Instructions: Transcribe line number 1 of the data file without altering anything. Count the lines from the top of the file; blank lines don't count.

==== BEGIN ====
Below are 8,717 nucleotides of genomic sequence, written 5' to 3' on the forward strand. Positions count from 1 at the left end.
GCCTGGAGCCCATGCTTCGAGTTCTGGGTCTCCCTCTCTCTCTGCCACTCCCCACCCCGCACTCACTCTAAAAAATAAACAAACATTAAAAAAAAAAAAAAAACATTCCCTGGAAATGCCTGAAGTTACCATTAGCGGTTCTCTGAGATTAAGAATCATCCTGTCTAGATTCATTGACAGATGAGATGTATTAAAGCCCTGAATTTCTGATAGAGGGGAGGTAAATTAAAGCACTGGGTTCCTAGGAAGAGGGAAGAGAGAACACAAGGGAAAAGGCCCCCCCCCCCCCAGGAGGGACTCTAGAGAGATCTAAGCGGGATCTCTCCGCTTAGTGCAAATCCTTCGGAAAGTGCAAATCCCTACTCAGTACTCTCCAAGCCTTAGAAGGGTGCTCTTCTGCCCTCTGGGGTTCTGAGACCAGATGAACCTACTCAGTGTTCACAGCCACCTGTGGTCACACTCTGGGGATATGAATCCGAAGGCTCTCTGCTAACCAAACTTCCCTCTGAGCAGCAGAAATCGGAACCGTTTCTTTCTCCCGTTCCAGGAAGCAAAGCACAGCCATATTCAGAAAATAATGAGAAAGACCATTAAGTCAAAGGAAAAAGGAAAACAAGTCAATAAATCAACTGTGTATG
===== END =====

Below are 8,717 nucleotides of genomic sequence, written 5' to 3' on the forward strand. Positions count from 1 at the left end.